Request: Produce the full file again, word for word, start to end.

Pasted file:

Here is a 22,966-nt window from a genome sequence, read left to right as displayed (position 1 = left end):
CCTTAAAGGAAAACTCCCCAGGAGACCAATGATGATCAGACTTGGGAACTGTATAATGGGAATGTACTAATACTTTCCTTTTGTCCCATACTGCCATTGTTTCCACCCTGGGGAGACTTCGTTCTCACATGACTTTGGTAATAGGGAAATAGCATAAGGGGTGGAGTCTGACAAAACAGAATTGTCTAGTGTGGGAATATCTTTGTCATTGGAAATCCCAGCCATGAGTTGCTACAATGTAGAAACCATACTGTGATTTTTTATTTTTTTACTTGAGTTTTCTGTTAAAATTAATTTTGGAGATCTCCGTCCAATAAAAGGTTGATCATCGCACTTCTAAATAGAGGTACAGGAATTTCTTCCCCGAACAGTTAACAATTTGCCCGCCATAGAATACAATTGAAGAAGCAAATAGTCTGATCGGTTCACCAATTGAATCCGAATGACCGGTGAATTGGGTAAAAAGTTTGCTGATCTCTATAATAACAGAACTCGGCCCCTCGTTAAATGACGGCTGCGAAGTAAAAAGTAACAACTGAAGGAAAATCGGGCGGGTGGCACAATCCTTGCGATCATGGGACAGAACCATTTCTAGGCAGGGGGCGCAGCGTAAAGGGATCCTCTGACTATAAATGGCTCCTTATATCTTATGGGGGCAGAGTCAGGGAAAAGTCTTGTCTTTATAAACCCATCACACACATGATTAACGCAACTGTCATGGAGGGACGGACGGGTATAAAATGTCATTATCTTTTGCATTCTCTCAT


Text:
Here is a 22,966-nt window from a genome sequence, read left to right as displayed (position 1 = left end):
CCTTAAAGGAAAACTCCCCAGGAGACCAATGATGATCAGACTTGGGAACTGTATAATGGGAATGTACTAATACTTTCCTTTTGTCCCATACTGCCATTGTTTCCACCCTGGGGAGACTTCGTTCTCACATGACTTTGGTAATAGGGAAATAGCATAAGGGGTGGAGTCTGACAAAACAGAATTGTCTAGTGTGGGAATATCTTTGTCATTGGAAATCCCAGCCATGAGTTGCTACAATGTAGAAACCATACTGTGATTTTTTATTTTTTTACTTGAGTTTTCTGTTAAAATTAATTTTGGAGATCTCCGTCCAATAAAAGGTTGATCATCGCACTTCTAAATAGAGGTACAGGAATTTCTTCCCCGAACAGTTAACAATTTGCCCGCCATAGAATACAATTGAAGAAGCAAATAGTCTGATCGGTTCACCAATTGAATCCGAATGACCGGTGAATTGGGTAAAAAGTTTGCTGATCTCTATAATAACAGAACTCGGCCCCTCGTTAAATGACGGCTGCGAAGTAAAAAGTAACAACTGAAGGAAAATCGGGCGGGTGGCACAATCCTTGCGATCATGGGACAGAACCATTTCTAGGCAGGGGGCGCAGCGTAAAGGGATCCTCTGACTATAAATGGCTCCTTATATCTTATGGGGGCAGAGTCAGGGAAAAGTCTTGTCTTTATAAACCCATCACACACATGATTAACGCAACTGTCATGGAGGGACGGACGGGTATAAAATGTCATTATCTTTTGCATTCTCTCAT